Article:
Welcome to the 18th episode of the Global History Podcast. Today, we’d like to welcome Rachel Kaufman, a rising second-year graduate student in the Department of History at UCLA.
In her own words, Rachel “works on Latin American and Jewish history. Her current research focuses on crypto-Jewish memory practices in New Mexico and Mexico from the late 15th century to the 20th century.” She is the author of the article, ‘Translating History’, published in Rethinking History: The Journal of Theory and Practice (2020). Her Yale senior essay, ‘Whispered Tradition: New Mexico Crypto-Jewish Memory, Origins to 2007’, was published in The Yale Historical Review (Spring, 2019). She is a contributing editor at the Journal for the History of Ideas Blog, where she has contributed pieces about her work.
Her poetry has appeared in multiple publications, including but not limited to poets.org, JuxtaProse, The Raw Art Review, Carve Magazine, Levee Magazine, and Good Works Review. She spent the year before she started graduate school in New Mexico, researching and writing her first poetry collection, based on the archival history and collective memory of New Mexican crypto-Judaism and the Mexican Inquisition. The completed work, entitled Many to Remember, was published by Dos Madres Press this past year. A selection of Rachel’s published poetry can also be found on her website: rachel-kaufman.com.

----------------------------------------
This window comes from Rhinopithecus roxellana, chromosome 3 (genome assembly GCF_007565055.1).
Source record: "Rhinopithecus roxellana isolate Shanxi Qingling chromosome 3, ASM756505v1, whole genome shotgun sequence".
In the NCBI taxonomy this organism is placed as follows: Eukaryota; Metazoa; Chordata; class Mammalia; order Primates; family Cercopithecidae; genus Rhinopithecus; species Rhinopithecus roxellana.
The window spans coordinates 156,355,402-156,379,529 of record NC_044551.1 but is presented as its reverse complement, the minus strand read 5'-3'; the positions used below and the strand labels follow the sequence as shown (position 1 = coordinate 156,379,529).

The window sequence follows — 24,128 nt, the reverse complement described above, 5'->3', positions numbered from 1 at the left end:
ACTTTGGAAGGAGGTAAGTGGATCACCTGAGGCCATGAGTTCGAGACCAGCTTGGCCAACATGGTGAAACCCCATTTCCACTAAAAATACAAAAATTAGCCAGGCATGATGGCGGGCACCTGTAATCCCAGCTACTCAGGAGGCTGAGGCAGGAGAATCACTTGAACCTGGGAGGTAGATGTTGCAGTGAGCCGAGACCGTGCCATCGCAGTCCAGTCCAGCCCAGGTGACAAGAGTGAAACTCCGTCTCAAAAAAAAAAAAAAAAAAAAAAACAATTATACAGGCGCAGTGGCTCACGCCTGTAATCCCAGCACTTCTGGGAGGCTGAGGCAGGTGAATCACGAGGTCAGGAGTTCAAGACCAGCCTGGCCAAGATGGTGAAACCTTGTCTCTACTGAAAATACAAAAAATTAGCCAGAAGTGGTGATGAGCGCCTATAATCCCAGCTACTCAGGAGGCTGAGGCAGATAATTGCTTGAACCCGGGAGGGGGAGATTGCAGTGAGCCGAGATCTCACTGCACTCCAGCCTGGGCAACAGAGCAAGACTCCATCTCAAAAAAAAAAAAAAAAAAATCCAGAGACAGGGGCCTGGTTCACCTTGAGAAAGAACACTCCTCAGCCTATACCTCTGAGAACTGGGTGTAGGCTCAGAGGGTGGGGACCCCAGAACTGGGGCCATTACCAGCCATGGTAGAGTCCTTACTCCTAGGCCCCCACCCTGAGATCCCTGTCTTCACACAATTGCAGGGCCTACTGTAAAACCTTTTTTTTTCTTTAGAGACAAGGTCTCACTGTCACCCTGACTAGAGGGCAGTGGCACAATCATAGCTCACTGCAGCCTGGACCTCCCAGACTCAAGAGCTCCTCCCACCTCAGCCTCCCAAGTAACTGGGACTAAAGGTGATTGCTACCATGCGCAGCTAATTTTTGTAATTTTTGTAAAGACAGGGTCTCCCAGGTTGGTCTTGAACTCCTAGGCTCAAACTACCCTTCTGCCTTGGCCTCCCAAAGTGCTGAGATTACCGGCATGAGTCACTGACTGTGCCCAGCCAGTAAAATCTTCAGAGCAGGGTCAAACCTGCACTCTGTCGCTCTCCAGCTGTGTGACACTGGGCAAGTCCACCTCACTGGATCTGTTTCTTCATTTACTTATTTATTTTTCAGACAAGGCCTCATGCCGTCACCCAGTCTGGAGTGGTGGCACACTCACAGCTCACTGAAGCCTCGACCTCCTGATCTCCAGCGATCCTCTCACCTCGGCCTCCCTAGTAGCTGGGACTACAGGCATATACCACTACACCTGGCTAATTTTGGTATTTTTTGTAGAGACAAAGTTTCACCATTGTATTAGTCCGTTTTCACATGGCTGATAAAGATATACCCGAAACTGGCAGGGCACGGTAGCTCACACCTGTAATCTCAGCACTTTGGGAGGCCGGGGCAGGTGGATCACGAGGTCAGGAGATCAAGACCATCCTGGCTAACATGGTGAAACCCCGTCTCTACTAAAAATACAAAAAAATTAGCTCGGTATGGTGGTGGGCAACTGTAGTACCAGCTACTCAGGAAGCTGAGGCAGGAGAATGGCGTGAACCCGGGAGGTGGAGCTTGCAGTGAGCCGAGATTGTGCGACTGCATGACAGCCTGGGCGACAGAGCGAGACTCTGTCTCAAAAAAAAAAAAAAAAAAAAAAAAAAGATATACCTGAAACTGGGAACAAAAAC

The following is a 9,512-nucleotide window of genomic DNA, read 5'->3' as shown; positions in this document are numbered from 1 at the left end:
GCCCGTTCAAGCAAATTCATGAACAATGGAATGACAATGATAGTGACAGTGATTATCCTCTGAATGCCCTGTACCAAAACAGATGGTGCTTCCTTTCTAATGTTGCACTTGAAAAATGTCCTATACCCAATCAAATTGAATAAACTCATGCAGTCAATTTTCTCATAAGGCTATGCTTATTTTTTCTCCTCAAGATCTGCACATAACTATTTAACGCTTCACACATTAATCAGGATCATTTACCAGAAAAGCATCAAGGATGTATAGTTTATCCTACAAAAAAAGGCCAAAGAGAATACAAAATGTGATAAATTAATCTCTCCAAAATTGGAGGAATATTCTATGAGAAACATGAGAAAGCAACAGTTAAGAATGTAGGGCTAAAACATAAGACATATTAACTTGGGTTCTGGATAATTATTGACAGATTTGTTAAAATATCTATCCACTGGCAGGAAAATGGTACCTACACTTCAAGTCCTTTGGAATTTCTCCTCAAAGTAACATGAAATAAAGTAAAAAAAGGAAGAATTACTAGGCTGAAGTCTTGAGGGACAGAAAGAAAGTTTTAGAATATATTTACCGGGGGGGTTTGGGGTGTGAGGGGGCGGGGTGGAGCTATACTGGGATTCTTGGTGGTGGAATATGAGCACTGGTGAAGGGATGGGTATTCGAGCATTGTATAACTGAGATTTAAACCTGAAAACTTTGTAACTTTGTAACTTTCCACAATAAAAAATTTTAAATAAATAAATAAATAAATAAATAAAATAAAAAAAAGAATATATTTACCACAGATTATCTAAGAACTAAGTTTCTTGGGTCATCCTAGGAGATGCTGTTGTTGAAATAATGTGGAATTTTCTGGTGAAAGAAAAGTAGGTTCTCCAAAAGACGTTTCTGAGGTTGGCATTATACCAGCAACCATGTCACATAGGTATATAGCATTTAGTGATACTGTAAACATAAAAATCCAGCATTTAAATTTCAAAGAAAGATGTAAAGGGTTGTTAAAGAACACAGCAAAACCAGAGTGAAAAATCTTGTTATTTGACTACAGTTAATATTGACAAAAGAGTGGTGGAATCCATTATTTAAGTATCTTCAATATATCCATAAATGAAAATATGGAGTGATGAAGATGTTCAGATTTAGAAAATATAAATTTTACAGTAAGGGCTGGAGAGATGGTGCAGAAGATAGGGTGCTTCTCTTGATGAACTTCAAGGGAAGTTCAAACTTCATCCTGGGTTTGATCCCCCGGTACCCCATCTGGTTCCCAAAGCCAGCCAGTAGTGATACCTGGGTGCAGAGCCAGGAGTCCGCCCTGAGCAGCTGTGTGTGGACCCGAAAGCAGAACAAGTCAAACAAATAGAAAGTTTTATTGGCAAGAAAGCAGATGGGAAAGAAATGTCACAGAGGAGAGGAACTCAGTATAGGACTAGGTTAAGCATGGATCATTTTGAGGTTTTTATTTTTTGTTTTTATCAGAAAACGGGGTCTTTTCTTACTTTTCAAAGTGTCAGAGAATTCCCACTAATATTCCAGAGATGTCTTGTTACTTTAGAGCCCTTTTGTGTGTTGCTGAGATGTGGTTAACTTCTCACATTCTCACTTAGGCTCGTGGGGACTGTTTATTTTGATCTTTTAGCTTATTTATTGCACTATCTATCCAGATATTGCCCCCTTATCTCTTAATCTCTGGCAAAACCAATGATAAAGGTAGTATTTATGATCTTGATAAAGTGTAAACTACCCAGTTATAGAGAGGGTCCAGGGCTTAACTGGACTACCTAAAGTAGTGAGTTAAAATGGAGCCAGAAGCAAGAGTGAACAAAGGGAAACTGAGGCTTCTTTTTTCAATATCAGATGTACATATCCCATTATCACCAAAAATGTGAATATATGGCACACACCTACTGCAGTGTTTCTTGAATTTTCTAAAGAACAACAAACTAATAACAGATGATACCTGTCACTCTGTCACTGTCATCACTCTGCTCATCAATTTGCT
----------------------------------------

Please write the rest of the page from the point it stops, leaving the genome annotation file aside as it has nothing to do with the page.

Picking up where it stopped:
In September of 2020, before both of us started our PhD program in History at UCLA, I spoke with Rachel over skype about her work on crypto-Judaism in the New World, the complexities of memory practices, and the importance of poetry in translating the emotions and materiality of the historical archive. Listen on to find out more.
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COVER IMAGE: Page from the Mexican Inquisition trial record of Luis de Carvajal y de la Cueva, Gobernador del Nuevo Reino de León, 1589. Image courtesy of The American Jewish Historical Society, and kindly provided by Rachel Kaufman.